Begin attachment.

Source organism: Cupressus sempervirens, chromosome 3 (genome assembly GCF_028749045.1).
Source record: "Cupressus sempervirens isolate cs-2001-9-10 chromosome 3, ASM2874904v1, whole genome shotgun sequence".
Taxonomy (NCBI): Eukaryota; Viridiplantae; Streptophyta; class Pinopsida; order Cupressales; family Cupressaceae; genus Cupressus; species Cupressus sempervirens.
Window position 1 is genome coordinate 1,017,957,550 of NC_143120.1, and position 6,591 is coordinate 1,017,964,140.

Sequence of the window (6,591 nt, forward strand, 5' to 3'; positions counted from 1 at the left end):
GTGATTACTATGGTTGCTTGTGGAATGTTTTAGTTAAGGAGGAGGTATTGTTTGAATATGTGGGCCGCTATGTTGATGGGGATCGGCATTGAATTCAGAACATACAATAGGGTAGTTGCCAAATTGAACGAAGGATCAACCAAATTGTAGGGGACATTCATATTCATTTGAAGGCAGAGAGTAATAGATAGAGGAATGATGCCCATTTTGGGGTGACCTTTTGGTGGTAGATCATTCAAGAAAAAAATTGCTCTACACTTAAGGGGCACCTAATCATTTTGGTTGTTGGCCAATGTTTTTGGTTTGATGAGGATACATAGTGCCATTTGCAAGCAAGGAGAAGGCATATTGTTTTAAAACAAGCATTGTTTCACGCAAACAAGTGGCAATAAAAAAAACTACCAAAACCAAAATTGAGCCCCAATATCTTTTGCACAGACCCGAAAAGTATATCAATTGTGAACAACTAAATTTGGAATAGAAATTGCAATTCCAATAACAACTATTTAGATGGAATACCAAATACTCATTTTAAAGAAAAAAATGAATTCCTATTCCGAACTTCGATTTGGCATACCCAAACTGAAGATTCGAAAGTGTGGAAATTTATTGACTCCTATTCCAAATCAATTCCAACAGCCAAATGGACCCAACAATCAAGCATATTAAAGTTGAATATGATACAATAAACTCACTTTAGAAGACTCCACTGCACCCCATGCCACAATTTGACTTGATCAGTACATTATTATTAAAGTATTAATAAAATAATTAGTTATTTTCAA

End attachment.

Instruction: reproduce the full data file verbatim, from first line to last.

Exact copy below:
Source organism: Cupressus sempervirens, chromosome 3 (genome assembly GCF_028749045.1).
Source record: "Cupressus sempervirens isolate cs-2001-9-10 chromosome 3, ASM2874904v1, whole genome shotgun sequence".
Taxonomy (NCBI): Eukaryota; Viridiplantae; Streptophyta; class Pinopsida; order Cupressales; family Cupressaceae; genus Cupressus; species Cupressus sempervirens.
Window position 1 is genome coordinate 1,017,957,550 of NC_143120.1, and position 6,591 is coordinate 1,017,964,140.

Sequence of the window (6,591 nt, forward strand, 5' to 3'; positions counted from 1 at the left end):
GTGATTACTATGGTTGCTTGTGGAATGTTTTAGTTAAGGAGGAGGTATTGTTTGAATATGTGGGCCGCTATGTTGATGGGGATCGGCATTGAATTCAGAACATACAATAGGGTAGTTGCCAAATTGAACGAAGGATCAACCAAATTGTAGGGGACATTCATATTCATTTGAAGGCAGAGAGTAATAGATAGAGGAATGATGCCCATTTTGGGGTGACCTTTTGGTGGTAGATCATTCAAGAAAAAAATTGCTCTACACTTAAGGGGCACCTAATCATTTTGGTTGTTGGCCAATGTTTTTGGTTTGATGAGGATACATAGTGCCATTTGCAAGCAAGGAGAAGGCATATTGTTTTAAAACAAGCATTGTTTCACGCAAACAAGTGGCAATAAAAAAAACTACCAAAACCAAAATTGAGCCCCAATATCTTTTGCACAGACCCGAAAAGTATATCAATTGTGAACAACTAAATTTGGAATAGAAATTGCAATTCCAATAACAACTATTTAGATGGAATACCAAATACTCATTTTAAAGAAAAAAATGAATTCCTATTCCGAACTTCGATTTGGCATACCCAAACTGAAGATTCGAAAGTGTGGAAATTTATTGACTCCTATTCCAAATCAATTCCAACAGCCAAATGGACCCAACAATCAAGCATATTAAAGTTGAATATGATACAATAAACTCACTTTAGAAGACTCCACTGCACCCCATGCCACAATTTGACTTGATCAGTACATTATTATTAAAGTATTAATAAAATAATTAGTTATTTTCAA